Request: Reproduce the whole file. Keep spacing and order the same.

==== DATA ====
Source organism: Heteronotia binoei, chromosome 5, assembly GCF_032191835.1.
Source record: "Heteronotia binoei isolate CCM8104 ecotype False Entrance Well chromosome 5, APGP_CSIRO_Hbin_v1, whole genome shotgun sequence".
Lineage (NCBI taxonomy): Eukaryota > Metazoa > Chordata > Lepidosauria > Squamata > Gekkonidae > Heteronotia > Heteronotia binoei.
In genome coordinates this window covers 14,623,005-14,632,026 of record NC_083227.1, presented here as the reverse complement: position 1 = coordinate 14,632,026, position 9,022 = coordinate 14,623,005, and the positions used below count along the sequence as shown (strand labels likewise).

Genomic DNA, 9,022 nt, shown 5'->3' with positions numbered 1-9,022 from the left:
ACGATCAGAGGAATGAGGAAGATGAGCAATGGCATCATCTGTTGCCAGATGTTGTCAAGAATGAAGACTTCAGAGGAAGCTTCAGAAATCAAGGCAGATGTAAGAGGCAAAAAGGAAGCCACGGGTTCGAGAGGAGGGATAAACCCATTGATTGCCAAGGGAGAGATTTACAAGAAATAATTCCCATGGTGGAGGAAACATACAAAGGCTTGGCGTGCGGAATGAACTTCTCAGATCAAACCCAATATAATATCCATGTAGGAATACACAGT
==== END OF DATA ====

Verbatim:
Source organism: Heteronotia binoei, chromosome 5, assembly GCF_032191835.1.
Source record: "Heteronotia binoei isolate CCM8104 ecotype False Entrance Well chromosome 5, APGP_CSIRO_Hbin_v1, whole genome shotgun sequence".
Lineage (NCBI taxonomy): Eukaryota > Metazoa > Chordata > Lepidosauria > Squamata > Gekkonidae > Heteronotia > Heteronotia binoei.
In genome coordinates this window covers 14,623,005-14,632,026 of record NC_083227.1, presented here as the reverse complement: position 1 = coordinate 14,632,026, position 9,022 = coordinate 14,623,005, and the positions used below count along the sequence as shown (strand labels likewise).

Genomic DNA, 9,022 nt, shown 5'->3' with positions numbered 1-9,022 from the left:
ACGATCAGAGGAATGAGGAAGATGAGCAATGGCATCATCTGTTGCCAGATGTTGTCAAGAATGAAGACTTCAGAGGAAGCTTCAGAAATCAAGGCAGATGTAAGAGGCAAAAAGGAAGCCACGGGTTCGAGAGGAGGGATAAACCCATTGATTGCCAAGGGAGAGATTTACAAGAAATAATTCCCATGGTGGAGGAAACATACAAAGGCTTGGCGTGCGGAATGAACTTCTCAGATCAAACCCAATATAATATCCATGTAGGAATACACAGT